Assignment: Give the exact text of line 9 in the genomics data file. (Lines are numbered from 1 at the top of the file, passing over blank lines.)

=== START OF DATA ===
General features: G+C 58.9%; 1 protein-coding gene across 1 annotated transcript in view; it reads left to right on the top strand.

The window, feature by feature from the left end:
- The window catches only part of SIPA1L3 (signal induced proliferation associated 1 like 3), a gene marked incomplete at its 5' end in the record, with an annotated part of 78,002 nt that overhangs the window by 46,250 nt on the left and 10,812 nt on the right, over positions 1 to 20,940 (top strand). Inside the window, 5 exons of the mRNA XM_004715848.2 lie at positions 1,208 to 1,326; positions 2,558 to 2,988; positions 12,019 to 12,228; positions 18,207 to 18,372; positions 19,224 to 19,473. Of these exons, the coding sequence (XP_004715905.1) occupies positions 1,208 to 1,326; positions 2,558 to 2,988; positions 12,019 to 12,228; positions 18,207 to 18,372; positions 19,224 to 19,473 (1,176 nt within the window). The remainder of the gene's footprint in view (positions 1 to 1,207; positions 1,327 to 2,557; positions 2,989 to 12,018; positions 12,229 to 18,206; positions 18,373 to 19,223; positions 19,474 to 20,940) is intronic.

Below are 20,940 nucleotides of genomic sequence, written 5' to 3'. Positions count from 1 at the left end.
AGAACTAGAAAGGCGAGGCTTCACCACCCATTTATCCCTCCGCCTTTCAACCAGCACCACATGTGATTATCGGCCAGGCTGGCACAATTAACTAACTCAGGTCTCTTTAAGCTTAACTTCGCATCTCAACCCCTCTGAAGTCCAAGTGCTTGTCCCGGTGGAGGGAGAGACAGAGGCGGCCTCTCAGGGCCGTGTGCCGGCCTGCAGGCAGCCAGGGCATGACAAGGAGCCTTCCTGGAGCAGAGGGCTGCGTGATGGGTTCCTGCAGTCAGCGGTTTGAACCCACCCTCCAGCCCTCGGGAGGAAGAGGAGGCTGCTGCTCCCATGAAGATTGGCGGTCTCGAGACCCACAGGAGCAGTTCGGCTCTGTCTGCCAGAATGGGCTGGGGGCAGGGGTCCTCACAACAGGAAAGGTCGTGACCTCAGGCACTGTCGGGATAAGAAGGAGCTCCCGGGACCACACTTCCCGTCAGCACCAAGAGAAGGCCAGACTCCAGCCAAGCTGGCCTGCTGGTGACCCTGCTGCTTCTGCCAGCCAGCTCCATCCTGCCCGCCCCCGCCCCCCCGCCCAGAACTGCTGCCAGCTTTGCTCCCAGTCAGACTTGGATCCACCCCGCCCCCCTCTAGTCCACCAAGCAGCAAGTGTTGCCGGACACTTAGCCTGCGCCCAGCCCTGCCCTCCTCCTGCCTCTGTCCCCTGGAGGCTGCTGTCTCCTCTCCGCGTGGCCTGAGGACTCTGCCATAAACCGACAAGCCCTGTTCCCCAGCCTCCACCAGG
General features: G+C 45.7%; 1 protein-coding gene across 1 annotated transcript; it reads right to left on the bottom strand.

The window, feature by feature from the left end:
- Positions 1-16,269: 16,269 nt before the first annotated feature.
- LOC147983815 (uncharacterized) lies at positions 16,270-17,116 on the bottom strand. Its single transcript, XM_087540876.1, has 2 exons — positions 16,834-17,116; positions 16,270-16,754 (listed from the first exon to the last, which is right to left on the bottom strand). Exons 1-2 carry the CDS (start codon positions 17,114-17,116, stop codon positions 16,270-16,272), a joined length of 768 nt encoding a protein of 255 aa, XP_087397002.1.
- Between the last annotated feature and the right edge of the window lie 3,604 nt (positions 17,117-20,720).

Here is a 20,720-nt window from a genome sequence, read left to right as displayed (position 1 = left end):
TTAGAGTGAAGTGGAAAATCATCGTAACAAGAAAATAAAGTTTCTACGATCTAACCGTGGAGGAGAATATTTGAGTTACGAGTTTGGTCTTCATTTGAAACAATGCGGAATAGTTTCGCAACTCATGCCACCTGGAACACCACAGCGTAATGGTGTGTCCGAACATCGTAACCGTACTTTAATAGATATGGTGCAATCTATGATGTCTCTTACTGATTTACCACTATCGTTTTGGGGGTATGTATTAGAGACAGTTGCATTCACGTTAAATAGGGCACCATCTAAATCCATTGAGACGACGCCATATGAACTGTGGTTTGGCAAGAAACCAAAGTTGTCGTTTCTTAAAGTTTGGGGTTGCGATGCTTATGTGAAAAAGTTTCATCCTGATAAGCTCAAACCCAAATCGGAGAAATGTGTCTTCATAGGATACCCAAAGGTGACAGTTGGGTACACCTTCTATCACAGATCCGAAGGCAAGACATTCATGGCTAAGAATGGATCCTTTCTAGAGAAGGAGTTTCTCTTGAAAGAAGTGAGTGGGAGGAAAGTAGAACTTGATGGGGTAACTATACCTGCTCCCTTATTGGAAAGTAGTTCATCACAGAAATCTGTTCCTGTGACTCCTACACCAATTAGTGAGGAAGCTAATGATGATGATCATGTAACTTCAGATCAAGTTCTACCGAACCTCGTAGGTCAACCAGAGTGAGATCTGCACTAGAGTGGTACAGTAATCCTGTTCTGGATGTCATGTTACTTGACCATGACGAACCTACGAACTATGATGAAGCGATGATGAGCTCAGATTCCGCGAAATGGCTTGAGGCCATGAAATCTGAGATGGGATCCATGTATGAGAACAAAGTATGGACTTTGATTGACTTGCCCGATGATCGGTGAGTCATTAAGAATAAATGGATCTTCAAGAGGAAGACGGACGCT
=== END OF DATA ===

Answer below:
- LOC147983815 (uncharacterized) lies at positions 16,270-17,116 on the bottom strand. Its single transcript, XM_087540876.1, has 2 exons — positions 16,834-17,116; positions 16,270-16,754 (listed from the first exon to the last, which is right to left on the bottom strand). Exons 1-2 carry the CDS (start codon positions 17,114-17,116, stop codon positions 16,270-16,272), a joined length of 768 nt encoding a protein of 255 aa, XP_087397002.1.